3.
J Med Internet Res ; 22(12): e22103, 2020 12 10.
Article in English | MEDLINE | ID: covidwho-967271

ABSTRACT

BACKGROUND: South Korea is one of the few countries that has succeeded in flattening the curve of new COVID-19 cases and avoiding a second outbreak by implementing multiple strategies, ranging from an individual level to the population level. OBJECTIVE: We aim to discuss the unique strategies and epidemiological characteristics of COVID-19 in South Korea and present a summary of policies implemented by the Korean government during the COVID-19 pandemic. METHODS: We designed a cross-sectional study of epidemiological data published by the Korea Centers for Disease Control and Prevention on October 1, 2020. We analyzed detailed epidemiological information of COVID-19 cases, including the number of confirmed cases and resulting deaths. RESULTS: As of October 1, 2020, a total of 23,889 confirmed COVID-19 cases and 415 deaths were reported in South Korea. In this paper, we present data on the epidemiological characteristics and transmission of the disease and discuss how the South Korean government, health care providers, and society responded to the COVID-19 outbreak. CONCLUSIONS: Understanding the epidemiological characteristics of COVID-19 in South Korea and the government's successful efforts in managing the spread of the disease can provide important insights to other countries dealing with the ongoing pandemic.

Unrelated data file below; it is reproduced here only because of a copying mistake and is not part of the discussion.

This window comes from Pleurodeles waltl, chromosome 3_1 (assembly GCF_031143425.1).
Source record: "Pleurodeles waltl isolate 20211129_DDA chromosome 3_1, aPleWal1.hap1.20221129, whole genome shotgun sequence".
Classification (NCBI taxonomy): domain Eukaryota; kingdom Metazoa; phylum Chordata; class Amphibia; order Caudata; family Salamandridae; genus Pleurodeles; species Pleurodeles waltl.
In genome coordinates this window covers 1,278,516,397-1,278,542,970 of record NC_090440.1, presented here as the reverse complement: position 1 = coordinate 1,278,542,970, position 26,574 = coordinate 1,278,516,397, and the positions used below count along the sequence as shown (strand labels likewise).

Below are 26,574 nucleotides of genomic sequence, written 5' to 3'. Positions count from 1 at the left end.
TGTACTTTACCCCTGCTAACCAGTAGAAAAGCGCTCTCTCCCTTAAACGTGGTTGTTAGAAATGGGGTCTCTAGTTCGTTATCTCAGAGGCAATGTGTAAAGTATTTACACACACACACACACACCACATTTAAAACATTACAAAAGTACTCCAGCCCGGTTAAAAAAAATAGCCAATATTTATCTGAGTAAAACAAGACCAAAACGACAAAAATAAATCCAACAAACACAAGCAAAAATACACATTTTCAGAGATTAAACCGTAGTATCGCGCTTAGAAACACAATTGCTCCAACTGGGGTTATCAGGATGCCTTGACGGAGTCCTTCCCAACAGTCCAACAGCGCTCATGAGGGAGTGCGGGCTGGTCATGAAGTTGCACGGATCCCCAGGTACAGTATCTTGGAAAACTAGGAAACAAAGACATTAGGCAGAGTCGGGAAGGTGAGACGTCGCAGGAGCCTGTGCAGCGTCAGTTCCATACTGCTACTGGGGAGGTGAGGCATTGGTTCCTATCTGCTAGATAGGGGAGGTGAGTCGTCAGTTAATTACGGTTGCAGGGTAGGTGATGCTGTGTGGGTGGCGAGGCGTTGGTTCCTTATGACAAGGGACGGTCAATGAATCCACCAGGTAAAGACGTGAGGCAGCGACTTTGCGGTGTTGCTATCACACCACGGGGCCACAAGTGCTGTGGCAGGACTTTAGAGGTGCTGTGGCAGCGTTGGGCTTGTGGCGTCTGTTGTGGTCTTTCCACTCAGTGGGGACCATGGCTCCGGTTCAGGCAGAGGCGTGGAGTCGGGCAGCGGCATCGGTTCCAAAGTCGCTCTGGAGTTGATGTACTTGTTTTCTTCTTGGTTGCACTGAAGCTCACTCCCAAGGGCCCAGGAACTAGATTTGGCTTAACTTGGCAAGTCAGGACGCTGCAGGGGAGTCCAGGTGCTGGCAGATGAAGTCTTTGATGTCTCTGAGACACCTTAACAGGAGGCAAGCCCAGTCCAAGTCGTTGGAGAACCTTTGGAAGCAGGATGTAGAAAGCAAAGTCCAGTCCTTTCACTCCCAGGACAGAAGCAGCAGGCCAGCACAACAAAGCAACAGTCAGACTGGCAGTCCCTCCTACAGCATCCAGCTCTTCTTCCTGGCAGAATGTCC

Subject(s)
COVID-19/therapy , Pandemics/statistics & numerical data , SARS-CoV-2/pathogenicity , Cross-Sectional Studies , Disease Outbreaks , Epidemiologic Methods , Humans , Republic of Korea/epidemiology
4.
Int J Infect Dis ; 100: 302-308, 2020 Nov.
Article in English | MEDLINE | ID: covidwho-959814

ABSTRACT